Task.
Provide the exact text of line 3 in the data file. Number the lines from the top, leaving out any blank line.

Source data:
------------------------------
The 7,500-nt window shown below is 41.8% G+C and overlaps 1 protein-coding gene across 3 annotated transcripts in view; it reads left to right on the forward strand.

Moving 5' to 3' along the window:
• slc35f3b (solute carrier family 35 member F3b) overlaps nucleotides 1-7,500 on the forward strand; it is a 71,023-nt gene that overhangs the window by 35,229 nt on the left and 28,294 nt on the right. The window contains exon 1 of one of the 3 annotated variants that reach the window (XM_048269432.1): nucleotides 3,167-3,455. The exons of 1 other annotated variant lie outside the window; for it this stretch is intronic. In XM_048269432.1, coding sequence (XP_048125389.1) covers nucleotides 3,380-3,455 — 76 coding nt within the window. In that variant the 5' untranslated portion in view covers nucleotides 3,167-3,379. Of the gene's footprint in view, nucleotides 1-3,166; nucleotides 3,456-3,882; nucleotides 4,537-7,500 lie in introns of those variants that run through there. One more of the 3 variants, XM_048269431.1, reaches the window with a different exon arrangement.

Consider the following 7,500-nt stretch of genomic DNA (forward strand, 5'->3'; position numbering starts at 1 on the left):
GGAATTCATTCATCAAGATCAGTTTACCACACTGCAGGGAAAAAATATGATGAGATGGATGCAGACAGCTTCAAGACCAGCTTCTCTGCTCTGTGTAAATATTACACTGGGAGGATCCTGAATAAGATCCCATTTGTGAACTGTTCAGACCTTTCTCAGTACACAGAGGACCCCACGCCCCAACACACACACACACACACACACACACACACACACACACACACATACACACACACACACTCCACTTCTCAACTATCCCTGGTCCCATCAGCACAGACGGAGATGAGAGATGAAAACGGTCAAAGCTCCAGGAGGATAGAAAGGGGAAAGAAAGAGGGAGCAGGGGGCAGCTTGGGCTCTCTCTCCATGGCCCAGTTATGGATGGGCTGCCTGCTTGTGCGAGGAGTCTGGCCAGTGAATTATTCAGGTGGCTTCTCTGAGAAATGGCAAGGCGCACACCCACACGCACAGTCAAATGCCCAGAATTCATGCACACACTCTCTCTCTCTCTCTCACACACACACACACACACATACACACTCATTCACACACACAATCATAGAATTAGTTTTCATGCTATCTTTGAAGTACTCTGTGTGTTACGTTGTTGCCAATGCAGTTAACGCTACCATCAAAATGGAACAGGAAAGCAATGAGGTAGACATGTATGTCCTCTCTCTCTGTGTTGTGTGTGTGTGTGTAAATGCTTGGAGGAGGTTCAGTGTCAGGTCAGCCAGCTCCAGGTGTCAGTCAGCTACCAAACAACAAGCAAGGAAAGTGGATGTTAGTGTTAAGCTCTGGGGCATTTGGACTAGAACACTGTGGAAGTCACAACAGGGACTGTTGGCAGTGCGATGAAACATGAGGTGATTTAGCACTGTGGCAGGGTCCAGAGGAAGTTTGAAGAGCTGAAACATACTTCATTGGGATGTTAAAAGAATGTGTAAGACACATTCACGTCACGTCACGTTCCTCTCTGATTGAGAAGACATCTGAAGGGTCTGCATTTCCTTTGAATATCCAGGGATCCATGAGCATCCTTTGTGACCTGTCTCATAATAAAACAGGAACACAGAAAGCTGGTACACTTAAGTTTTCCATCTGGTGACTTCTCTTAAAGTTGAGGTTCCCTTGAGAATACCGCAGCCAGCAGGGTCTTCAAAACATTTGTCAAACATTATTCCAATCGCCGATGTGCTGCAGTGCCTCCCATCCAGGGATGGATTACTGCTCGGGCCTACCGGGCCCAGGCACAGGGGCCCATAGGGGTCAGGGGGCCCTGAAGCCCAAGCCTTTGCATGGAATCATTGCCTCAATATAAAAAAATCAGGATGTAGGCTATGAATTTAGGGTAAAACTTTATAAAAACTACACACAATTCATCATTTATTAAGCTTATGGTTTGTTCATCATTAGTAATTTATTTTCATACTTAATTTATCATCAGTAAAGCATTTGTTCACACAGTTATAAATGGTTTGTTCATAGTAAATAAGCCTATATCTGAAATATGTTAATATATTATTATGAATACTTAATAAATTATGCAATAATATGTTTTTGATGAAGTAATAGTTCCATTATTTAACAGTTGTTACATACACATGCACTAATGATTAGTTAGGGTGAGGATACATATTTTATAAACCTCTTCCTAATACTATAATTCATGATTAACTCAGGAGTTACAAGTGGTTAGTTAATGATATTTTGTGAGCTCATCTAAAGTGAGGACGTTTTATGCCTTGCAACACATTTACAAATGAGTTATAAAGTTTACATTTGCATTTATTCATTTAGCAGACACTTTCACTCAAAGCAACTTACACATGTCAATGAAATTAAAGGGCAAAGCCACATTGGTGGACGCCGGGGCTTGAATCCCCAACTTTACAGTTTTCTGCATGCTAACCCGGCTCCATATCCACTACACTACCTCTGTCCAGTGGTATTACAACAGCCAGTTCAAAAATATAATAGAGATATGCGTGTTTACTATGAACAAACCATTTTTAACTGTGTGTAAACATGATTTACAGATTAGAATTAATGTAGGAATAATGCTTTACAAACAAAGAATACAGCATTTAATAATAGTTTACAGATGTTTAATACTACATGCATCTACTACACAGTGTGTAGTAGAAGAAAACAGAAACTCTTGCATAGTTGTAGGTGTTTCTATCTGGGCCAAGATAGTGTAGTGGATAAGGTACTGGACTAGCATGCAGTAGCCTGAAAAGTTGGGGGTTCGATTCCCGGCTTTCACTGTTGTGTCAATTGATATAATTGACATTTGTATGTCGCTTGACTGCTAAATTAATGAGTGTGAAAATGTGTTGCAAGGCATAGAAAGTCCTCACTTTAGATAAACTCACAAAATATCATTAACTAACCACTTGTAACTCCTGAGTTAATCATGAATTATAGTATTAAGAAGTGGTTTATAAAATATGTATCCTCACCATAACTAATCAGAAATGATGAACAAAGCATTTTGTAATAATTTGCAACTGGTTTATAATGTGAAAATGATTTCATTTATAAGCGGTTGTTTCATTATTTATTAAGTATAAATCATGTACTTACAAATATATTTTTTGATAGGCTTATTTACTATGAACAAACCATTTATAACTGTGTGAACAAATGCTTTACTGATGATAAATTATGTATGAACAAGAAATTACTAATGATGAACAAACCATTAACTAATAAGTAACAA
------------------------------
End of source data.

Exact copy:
• slc35f3b (solute carrier family 35 member F3b) overlaps nucleotides 1-7,500 on the forward strand; it is a 71,023-nt gene that overhangs the window by 35,229 nt on the left and 28,294 nt on the right. The window contains exon 1 of one of the 3 annotated variants that reach the window (XM_048269432.1): nucleotides 3,167-3,455. The exons of 1 other annotated variant lie outside the window; for it this stretch is intronic. In XM_048269432.1, coding sequence (XP_048125389.1) covers nucleotides 3,380-3,455 — 76 coding nt within the window. In that variant the 5' untranslated portion in view covers nucleotides 3,167-3,379. Of the gene's footprint in view, nucleotides 1-3,166; nucleotides 3,456-3,882; nucleotides 4,537-7,500 lie in introns of those variants that run through there. One more of the 3 variants, XM_048269431.1, reaches the window with a different exon arrangement.